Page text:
Steering wheels are typically aimed at either entry-level players looking to dip their toes in the water of sim racing, or hardcore racers who have been doing this for some time now and the G923 caters for both brilliantly. The G923 also offers perhaps the most immersion you'll get from any wheel on the market thanks to the new TrueForce technology, while still keeping the price point below the upmarket costs. The price is steep if you're new to the scene, but it's less than its direct competitors and is one of the best when it comes to performance. It's well-built with premium stitching around the leather, looks sleek with your set-up, and is the closest you can get to experience what it's like to actually be behind the wheel of a supercar/F1 car/rally car without leaving the comfort of your desk - or forking out some serious money for a full sim-rig set-up. If you've got the cash, the G923 is a beautiful bit of kit, and a must-have if you don't already own a similar product.
Read more: Logitech G923 Review
This is one of the best steering wheels on PC for the serious racing game enthusiast. It incorporates high-quality force feedback so powerful, hitting a wall at the wrong angle could potentially hurt your thumbs. There is a downside to all this motorised resistance, and that’s the fan that ejects hot air from the top of the unit, right out the top of the unit, so after a while you may smell the hot air which is a bit off-putting.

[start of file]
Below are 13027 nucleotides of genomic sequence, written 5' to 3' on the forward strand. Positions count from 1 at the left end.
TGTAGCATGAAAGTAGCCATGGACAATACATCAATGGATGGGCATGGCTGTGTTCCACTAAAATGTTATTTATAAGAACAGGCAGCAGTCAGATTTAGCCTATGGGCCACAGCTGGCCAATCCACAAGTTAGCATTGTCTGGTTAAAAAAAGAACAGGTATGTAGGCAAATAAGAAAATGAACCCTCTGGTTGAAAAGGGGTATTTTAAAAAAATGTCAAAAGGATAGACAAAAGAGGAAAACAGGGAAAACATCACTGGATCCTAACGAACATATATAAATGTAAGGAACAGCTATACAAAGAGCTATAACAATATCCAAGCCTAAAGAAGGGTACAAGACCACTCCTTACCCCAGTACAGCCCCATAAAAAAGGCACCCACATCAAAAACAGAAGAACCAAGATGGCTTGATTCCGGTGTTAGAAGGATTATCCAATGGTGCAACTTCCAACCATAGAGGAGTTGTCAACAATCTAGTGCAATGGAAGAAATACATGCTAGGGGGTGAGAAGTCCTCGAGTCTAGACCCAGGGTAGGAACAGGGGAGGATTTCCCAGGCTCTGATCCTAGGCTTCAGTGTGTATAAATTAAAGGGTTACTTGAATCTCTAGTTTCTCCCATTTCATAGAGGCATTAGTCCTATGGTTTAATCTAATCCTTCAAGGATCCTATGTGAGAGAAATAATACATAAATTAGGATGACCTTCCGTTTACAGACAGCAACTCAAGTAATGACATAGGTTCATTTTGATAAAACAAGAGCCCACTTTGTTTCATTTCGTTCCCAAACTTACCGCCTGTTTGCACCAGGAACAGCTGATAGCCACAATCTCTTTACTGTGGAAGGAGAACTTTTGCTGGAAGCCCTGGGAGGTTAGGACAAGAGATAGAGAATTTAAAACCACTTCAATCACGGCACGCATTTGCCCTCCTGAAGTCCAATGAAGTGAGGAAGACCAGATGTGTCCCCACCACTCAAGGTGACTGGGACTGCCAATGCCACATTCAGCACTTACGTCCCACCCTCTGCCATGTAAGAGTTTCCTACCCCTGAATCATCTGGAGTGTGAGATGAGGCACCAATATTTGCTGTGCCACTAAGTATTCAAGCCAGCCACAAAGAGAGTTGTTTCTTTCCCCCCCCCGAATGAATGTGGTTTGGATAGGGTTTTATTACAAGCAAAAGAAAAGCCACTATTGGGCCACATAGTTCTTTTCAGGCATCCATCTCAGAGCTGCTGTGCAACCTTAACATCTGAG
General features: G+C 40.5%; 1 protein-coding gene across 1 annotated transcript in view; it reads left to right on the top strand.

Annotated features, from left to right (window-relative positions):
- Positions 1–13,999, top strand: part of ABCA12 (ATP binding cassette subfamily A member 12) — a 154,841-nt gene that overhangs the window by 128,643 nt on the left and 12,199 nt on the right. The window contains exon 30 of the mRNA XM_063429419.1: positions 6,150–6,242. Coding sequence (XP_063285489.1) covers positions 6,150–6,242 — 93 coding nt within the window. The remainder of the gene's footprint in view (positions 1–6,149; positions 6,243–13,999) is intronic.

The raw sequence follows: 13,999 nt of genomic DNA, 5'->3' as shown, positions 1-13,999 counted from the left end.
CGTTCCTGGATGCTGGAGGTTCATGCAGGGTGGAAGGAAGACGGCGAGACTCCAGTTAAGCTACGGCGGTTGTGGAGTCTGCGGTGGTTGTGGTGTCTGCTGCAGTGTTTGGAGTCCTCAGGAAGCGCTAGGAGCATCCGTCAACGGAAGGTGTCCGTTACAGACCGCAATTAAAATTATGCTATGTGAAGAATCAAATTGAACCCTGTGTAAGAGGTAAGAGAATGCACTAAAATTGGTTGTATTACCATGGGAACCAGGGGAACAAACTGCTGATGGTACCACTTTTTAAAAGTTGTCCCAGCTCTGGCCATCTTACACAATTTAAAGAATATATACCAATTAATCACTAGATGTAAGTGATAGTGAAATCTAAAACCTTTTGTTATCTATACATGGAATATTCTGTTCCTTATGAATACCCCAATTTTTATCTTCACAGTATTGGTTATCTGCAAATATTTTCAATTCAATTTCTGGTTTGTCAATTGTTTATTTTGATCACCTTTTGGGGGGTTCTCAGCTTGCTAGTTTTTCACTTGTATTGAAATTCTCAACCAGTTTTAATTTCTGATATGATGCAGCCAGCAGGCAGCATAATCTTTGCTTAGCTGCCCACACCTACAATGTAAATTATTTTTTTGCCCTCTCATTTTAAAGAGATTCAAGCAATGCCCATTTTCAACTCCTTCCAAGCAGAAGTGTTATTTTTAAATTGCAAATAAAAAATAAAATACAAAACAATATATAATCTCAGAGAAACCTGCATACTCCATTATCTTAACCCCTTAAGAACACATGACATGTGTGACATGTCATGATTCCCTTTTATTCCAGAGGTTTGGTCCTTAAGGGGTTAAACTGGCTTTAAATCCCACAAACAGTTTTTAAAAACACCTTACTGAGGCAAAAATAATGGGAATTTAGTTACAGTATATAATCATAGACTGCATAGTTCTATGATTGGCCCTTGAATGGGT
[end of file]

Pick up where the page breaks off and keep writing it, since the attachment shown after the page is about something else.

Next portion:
In track racers like GT Sport, F1 2018 or Project CARS 2, as you can really feel the sensation of grip via the superb motorised feedback, and the speed of response to your inputs is superb. It’s precise, weighty and really shakes when the game demands it, making a rally game like WRC 6 (opens in new tab) feel so much more involving.
The only real problem the wheel has is that the handbrake is inevitably mapped to a button you access with your thumb, making rally games fiddly. You can buy a separate stick shift and use that as the handbrake with the paddles for changing gear, but that isn’t ideal. The wheel is often upside-down during rally stages, so you’ll have to compromise between handbrake and stick shifting somewhere. Still, handbrake aside, this is arguably the perfect when for the serious gamer, and gets my recommendation.